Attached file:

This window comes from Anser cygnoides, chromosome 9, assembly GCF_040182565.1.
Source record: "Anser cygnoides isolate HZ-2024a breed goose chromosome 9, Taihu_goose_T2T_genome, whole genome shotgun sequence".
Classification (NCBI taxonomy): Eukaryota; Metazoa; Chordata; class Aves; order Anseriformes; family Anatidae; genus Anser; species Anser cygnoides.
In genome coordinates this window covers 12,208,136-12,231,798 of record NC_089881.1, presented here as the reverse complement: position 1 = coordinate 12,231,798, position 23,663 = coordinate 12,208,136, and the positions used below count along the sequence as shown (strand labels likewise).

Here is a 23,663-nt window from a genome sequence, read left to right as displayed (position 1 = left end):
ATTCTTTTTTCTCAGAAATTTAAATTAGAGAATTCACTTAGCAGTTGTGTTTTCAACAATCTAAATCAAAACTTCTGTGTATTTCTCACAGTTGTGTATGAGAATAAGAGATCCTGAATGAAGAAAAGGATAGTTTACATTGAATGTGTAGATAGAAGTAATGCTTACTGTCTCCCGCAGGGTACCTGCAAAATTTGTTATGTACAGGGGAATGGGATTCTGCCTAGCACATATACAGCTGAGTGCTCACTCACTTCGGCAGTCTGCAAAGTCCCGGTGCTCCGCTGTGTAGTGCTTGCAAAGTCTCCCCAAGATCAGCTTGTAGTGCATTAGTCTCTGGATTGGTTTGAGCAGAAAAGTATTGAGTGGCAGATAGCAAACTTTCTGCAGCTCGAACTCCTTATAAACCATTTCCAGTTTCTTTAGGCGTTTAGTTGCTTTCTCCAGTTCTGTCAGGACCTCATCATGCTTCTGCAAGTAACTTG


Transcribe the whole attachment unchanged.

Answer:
This window comes from Anser cygnoides, chromosome 9, assembly GCF_040182565.1.
Source record: "Anser cygnoides isolate HZ-2024a breed goose chromosome 9, Taihu_goose_T2T_genome, whole genome shotgun sequence".
Classification (NCBI taxonomy): Eukaryota; Metazoa; Chordata; class Aves; order Anseriformes; family Anatidae; genus Anser; species Anser cygnoides.
In genome coordinates this window covers 12,208,136-12,231,798 of record NC_089881.1, presented here as the reverse complement: position 1 = coordinate 12,231,798, position 23,663 = coordinate 12,208,136, and the positions used below count along the sequence as shown (strand labels likewise).

Here is a 23,663-nt window from a genome sequence, read left to right as displayed (position 1 = left end):
ATTCTTTTTTCTCAGAAATTTAAATTAGAGAATTCACTTAGCAGTTGTGTTTTCAACAATCTAAATCAAAACTTCTGTGTATTTCTCACAGTTGTGTATGAGAATAAGAGATCCTGAATGAAGAAAAGGATAGTTTACATTGAATGTGTAGATAGAAGTAATGCTTACTGTCTCCCGCAGGGTACCTGCAAAATTTGTTATGTACAGGGGAATGGGATTCTGCCTAGCACATATACAGCTGAGTGCTCACTCACTTCGGCAGTCTGCAAAGTCCCGGTGCTCCGCTGTGTAGTGCTTGCAAAGTCTCCCCAAGATCAGCTTGTAGTGCATTAGTCTCTGGATTGGTTTGAGCAGAAAAGTATTGAGTGGCAGATAGCAAACTTTCTGCAGCTCGAACTCCTTATAAACCATTTCCAGTTTCTTTAGGCGTTTAGTTGCTTTCTCCAGTTCTGTCAGGACCTCATCATGCTTCTGCAAGTAACTTG